East Van Digital label head and performer of Shambhala for many years knows better than many the cultural significance held by Salmo’s neighbourhood ranch. Being who he is and how long he has been entrenched in Western Canada’ music he offers up a unique perspective we are fortunate to hear first hand.
If you had a to pick two genres that have echoed throughout the years from the PK systems which would they be?
It’s no secret that a large part of the popularity of the Village at Shambhala is the sound provided by PK. They’ve made a home in the Village for years and their stage is renowned for all things drum & bass and Dubstep. In a sense, you could say that modern North American Dubstep was born there, having both inspired and championed artists like Excision & Datsik who have both had large rolls in bringing that genre to feverish heights.
Why has Shambhala been so successful in being a part of our piece of Western Canada’s music scene?
There are so many elements that come together to make an event like that successful over the span of 17+ years, the base of which is that it evolved from a grassroots music community and retains that ethos…that resonates with people. Next, obviously, is the music. A variety of acts that span across all electronic genres, with a healthy mix of homegrown and international artists, they are always ahead of the curve when it comes to booking talent, as well as providing an incredible stage for locals to showcase on.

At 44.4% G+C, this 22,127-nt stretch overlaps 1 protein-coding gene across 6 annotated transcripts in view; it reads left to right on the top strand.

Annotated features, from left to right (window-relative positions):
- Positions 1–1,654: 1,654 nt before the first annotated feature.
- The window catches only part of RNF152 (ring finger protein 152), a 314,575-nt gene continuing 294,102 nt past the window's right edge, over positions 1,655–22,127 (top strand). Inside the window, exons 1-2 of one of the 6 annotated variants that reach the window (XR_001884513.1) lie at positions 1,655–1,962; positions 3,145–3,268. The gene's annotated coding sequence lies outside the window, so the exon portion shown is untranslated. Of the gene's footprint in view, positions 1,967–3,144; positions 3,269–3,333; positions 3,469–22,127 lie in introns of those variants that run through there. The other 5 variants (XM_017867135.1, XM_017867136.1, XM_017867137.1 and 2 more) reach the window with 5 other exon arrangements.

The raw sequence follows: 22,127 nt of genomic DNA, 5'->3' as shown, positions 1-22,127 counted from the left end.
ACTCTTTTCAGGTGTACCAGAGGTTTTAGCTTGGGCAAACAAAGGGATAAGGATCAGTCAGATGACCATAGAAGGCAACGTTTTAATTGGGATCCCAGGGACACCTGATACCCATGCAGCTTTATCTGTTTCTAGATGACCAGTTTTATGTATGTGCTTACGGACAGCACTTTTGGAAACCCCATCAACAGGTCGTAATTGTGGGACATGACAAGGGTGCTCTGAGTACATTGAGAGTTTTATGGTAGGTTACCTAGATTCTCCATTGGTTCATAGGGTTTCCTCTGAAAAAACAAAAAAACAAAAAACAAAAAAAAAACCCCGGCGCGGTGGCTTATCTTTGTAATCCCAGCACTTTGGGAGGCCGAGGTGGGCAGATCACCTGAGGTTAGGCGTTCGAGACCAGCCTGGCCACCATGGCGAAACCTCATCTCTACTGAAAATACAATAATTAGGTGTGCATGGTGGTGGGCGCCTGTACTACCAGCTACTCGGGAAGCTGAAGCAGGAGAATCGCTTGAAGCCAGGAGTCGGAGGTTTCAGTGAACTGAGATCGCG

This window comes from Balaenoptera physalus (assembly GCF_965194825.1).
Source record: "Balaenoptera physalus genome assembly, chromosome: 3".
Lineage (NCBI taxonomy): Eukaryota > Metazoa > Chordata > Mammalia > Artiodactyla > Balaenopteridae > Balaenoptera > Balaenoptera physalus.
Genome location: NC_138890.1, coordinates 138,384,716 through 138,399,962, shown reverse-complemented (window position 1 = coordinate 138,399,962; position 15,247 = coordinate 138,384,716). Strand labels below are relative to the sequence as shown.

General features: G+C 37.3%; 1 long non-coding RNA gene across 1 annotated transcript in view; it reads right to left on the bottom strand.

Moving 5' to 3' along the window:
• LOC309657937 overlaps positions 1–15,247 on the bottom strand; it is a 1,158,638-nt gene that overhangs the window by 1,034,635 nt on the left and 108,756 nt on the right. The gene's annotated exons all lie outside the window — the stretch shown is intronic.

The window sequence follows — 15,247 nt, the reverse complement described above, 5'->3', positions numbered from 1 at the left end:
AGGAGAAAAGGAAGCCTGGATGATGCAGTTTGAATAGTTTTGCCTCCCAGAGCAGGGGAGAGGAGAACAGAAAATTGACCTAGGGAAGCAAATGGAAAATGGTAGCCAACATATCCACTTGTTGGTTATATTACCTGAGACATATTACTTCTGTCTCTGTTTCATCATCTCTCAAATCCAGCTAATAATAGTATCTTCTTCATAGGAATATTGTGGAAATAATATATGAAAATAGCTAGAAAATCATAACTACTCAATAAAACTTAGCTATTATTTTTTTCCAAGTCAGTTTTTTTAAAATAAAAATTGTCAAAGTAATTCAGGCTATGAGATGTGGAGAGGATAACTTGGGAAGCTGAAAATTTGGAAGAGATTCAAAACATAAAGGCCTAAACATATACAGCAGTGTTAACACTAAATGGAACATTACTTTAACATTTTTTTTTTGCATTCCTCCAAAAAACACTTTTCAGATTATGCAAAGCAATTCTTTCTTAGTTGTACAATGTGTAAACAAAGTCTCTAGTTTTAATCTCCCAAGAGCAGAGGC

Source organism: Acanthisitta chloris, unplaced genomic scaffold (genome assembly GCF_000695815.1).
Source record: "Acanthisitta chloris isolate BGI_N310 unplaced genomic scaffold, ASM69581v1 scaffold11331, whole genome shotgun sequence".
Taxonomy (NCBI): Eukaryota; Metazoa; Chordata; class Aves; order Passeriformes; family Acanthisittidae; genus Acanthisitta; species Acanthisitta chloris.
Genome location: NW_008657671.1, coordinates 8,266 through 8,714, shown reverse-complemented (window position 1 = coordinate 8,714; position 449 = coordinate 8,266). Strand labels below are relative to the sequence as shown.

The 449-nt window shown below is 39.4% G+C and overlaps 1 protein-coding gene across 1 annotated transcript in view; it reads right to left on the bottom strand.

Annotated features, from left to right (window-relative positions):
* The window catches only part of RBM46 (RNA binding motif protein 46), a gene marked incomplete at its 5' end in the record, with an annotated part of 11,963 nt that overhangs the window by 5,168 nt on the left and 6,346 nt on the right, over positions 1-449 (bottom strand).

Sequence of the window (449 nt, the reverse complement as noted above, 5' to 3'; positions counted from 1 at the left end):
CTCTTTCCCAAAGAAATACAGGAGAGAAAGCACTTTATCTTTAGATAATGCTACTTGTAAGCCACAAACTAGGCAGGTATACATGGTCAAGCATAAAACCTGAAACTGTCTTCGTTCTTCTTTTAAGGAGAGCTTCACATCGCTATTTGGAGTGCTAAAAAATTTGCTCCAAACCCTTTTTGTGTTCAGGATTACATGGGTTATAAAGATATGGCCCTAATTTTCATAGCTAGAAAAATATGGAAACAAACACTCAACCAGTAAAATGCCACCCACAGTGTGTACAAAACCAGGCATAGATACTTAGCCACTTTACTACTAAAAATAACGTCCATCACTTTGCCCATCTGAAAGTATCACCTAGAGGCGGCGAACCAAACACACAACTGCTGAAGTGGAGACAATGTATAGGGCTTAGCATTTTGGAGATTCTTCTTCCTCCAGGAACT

What have you seen your artists (EVD) bring from Shambhala to the studio?
For many of our artists, Shambhala is the peak to their festival season, so for many veterans, who both play & stay for the event, we leave inspired, having soaked in a lot of fresh sounds in a short time. It’s also a prime place for artists to meet and discuss collaborations as creativity runs high in that environment.
If you had to narrow it down to one thing that the festival best represents for local artists what would it be?
I think the answer lies within the question: The festival best represents local artists. With regular attendance topping ten thousand people, Shambhala has been instrumental in giving locals centre stage and representation on par with international headliners.
Now that Shambhala Digital has come into play what does this mean for artists of the region?
It’s nice to see them take things a step further, this will provide even more exposure for artists affiliated with the festival, and get their music to a larger audience. They have a huge talent pool to work with, spanning multiple genres, so it should make for a nice representation of what is happening on the ground during the festival.
What were your highlights of 2014?
Playing my Caturday Morning Disco set to a dance floor full of people sporting cat themed attire was the top highlight for me. As an avowed house head, I did also manage to search out some great house music from My Nu Leng, Hannah Wants, Chris Lorenzo, Mark Farina, JGirl & Manousos, and Rich-E-Rich.
What does Shambhala mean to you?
Something different every time I go, all dependent on where I’m at in my life. In the early years, it was about having a blast with my friends. The last few years, with the introduction of the East Van Digital label, I’ve been more business focused. This year, I simply wanted to treat it as a genuine vacation with my girlfriend. Shambhala can be what you make it.